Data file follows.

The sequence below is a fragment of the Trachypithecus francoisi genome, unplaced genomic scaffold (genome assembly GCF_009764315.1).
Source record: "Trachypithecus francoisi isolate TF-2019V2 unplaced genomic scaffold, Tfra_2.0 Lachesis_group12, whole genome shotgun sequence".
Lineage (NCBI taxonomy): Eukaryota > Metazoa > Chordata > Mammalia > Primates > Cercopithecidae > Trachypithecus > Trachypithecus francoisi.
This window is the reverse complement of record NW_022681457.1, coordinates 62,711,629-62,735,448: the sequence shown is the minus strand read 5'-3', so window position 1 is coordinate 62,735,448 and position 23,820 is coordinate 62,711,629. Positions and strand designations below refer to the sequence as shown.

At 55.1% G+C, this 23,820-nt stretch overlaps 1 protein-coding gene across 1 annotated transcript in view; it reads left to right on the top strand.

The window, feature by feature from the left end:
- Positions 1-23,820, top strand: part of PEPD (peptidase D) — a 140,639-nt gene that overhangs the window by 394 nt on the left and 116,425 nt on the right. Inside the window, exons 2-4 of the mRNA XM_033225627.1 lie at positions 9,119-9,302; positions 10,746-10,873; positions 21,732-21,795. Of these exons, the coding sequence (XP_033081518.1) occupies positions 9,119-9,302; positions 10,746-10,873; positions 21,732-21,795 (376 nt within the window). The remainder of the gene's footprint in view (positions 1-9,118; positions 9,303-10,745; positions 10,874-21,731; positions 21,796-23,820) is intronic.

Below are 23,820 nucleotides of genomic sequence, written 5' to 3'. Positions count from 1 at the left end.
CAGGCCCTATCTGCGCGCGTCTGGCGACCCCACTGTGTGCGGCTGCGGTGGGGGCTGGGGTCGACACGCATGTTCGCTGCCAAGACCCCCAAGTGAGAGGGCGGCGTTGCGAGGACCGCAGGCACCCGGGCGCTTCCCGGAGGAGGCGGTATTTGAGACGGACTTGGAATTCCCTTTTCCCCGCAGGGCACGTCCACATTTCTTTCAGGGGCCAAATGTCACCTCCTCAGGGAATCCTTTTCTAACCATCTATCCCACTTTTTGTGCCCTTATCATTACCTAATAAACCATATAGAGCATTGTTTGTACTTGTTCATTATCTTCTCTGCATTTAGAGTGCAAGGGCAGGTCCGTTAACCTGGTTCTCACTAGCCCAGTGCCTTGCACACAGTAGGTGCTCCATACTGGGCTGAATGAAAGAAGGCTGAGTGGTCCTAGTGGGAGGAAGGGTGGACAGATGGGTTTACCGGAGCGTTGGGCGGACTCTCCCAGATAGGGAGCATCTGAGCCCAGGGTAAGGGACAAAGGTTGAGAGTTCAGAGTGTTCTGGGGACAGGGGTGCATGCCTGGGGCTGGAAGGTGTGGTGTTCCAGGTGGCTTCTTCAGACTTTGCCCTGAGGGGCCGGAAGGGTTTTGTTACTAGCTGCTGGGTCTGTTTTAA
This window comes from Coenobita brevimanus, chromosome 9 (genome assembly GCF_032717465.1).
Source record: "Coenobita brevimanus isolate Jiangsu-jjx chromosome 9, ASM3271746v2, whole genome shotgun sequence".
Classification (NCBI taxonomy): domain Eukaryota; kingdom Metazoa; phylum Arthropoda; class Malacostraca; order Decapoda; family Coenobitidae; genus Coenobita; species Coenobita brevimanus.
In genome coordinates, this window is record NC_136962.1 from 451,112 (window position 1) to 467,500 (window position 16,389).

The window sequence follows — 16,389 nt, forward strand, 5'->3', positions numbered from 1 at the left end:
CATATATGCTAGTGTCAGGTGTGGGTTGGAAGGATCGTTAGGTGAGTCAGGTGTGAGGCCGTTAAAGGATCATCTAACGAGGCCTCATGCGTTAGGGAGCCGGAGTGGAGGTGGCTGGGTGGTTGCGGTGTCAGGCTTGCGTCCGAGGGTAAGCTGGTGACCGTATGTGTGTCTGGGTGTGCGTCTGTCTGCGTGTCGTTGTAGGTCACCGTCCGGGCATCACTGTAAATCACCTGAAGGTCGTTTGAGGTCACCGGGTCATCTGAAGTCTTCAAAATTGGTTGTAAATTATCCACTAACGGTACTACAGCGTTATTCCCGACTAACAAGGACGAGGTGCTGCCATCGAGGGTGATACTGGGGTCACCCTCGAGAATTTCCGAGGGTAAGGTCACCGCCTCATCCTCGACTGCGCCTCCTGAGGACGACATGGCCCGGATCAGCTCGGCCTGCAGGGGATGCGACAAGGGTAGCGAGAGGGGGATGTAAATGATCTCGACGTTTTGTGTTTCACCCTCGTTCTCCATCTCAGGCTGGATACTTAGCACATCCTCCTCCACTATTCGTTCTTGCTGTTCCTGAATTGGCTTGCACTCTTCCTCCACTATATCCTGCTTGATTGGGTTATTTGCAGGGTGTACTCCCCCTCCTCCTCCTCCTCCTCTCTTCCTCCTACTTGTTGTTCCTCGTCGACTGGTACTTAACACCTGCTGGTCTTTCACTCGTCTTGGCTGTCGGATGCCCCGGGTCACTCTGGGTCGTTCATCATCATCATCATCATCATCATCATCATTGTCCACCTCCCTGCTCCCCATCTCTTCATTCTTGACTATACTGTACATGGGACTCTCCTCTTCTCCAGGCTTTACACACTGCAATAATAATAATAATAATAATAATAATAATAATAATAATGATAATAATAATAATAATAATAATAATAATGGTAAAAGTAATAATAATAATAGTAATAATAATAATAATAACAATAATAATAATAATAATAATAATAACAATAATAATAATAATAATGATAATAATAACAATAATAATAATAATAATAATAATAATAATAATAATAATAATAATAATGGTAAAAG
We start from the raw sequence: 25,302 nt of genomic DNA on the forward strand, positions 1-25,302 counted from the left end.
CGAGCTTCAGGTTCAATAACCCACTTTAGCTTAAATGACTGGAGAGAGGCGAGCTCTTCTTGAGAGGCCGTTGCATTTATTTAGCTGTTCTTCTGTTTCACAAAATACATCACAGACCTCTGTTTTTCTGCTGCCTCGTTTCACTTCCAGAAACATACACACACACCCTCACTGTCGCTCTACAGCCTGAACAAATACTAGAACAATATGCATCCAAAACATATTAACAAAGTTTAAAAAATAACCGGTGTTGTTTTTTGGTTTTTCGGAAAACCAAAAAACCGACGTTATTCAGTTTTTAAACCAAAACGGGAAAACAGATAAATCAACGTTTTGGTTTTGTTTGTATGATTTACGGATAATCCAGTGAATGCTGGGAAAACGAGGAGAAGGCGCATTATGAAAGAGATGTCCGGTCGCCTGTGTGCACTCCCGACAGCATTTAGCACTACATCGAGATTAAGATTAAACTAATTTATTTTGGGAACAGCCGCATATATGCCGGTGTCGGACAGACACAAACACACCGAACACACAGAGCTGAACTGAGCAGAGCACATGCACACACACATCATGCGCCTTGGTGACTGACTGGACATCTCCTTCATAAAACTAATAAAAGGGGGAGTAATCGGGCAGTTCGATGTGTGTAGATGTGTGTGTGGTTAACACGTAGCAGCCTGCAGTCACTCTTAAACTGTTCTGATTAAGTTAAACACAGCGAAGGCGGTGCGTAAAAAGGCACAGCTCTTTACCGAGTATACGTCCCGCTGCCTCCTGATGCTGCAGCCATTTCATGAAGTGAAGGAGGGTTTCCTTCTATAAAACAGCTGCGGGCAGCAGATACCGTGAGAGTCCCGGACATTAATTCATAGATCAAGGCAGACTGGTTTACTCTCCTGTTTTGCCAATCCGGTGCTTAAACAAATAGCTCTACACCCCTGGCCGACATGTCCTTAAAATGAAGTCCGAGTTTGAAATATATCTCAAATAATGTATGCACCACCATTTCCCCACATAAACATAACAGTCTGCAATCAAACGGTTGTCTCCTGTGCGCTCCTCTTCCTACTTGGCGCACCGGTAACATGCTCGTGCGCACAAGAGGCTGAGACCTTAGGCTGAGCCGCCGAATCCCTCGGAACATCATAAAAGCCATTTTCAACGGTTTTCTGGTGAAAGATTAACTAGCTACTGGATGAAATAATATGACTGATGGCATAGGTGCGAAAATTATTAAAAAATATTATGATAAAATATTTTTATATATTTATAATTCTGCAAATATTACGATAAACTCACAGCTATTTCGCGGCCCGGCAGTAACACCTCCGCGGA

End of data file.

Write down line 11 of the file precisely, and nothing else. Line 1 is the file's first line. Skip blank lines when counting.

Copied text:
Source record: "Coenobita brevimanus isolate Jiangsu-jjx chromosome 9, ASM3271746v2, whole genome shotgun sequence".